I met with another fellow foster colleague, and learned about her foster fail pets and current foster pet.
R has three cats, her brother’s Jack Russell, and a Maine Coon foster. Her youngest two cats are Truffles and Taffy (TnT for short). TnT are also foster fails; realizing how affectionate TnT were, and one of the girls’ penchant for a messy litter box time, they decided to keep them.
Her current foster is a shy cat named Tinsel. She said that when Tinsel first arrived, it took days for her to come out. When I came to visit, Tinsel didn’t want to leave her carrier.
It’s sad when a foster parent knows how playful and sweet their foster pet is, but have no way to prove it. Experienced adopters will often understand that shy cats might require patience before reaping the rewards of adoption, but some potential adopters immediately want a playful outgoing pet. You can’t blame an adopter for wanting to instantly bond with their animal companion, but it does make it more difficult to adopt shy cats.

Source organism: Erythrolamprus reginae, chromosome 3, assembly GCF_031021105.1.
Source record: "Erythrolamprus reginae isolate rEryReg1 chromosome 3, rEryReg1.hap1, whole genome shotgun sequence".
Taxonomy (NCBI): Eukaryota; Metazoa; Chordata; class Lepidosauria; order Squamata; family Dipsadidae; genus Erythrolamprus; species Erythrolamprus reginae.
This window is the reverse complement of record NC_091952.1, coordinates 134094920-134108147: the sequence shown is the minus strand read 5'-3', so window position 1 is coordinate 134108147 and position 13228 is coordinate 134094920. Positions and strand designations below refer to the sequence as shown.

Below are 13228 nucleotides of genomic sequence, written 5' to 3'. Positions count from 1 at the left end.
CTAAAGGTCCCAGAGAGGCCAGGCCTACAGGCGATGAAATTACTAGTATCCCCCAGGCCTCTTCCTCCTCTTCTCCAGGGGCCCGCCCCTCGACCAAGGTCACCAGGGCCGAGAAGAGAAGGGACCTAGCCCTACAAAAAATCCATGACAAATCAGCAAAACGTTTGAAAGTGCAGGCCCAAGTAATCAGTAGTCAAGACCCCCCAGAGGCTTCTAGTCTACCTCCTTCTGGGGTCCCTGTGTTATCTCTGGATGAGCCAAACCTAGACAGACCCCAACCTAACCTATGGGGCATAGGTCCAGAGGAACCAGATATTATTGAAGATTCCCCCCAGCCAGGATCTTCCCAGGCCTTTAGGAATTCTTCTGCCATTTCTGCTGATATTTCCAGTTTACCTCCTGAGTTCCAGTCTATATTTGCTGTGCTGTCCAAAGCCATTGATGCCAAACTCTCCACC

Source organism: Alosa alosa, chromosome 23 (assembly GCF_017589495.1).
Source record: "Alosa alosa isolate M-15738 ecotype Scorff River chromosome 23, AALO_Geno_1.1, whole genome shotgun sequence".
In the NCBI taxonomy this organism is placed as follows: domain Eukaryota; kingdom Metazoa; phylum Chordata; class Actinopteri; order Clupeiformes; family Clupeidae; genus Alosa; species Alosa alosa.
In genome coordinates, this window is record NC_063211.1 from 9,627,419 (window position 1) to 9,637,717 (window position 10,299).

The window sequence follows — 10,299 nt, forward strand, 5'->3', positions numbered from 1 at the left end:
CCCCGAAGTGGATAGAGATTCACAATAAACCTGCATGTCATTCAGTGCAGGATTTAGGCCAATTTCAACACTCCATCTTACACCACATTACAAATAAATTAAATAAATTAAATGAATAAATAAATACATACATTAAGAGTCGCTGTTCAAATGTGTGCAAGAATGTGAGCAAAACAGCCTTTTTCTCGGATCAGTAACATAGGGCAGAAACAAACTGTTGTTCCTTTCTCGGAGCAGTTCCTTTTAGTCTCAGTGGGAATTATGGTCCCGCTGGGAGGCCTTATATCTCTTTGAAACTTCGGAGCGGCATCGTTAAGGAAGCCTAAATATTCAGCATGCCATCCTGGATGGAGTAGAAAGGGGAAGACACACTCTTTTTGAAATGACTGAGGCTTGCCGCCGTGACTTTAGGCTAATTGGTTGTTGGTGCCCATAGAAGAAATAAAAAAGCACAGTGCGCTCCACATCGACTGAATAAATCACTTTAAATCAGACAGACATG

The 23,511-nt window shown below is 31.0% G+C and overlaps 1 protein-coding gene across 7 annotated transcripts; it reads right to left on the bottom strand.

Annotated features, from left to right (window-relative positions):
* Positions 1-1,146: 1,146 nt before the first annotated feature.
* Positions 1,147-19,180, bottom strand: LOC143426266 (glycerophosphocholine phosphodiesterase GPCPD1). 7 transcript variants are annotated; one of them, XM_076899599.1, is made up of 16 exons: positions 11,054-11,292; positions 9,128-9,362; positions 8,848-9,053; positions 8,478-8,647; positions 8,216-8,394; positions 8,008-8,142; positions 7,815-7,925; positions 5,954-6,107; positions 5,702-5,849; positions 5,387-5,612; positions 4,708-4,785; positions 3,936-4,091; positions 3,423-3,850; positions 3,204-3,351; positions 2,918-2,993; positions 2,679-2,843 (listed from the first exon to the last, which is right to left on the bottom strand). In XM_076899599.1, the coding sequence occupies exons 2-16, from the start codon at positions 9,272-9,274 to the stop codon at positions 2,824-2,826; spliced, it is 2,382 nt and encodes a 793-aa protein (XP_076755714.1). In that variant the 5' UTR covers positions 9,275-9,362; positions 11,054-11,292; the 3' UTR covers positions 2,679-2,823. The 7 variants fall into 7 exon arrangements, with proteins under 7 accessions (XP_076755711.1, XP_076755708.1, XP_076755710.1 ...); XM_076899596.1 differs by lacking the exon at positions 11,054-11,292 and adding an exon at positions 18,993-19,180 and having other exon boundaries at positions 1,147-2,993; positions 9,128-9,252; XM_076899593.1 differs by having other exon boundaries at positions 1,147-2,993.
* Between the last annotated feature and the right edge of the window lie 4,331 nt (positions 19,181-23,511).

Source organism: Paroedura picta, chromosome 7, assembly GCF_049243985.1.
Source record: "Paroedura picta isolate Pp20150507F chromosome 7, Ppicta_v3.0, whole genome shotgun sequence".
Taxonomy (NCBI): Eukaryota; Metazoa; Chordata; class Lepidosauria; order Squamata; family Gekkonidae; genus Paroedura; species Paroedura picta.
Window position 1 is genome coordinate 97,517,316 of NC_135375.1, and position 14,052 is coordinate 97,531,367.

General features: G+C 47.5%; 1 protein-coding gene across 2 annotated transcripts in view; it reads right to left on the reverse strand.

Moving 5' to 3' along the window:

It made my friend worry about how Tinsel would show to potential adopters; what if a potential adopter wanted to meet and interact with her, but Tinsel didn’t want to reciprocate? Could this turn a potential adopter off?
Additionally, Tinsel was adopted as a kitten, but returned at 2 years old for litter box issues. My friend hasn’t witnessed any litter box issues since having her in her home, but there can be so many reasons why a cat might not use a litter box correctly. Nonetheless, it might turn away future adopters to know that she’d had litter box issues in the past, even if they haven’t manifested at all since being in foster care. As fosters, we can’t lie about our cat’s history, but it’s hard to make potential adopters ignore that tidbit. It’s like a mark that will follow Tinsel on her permanent record.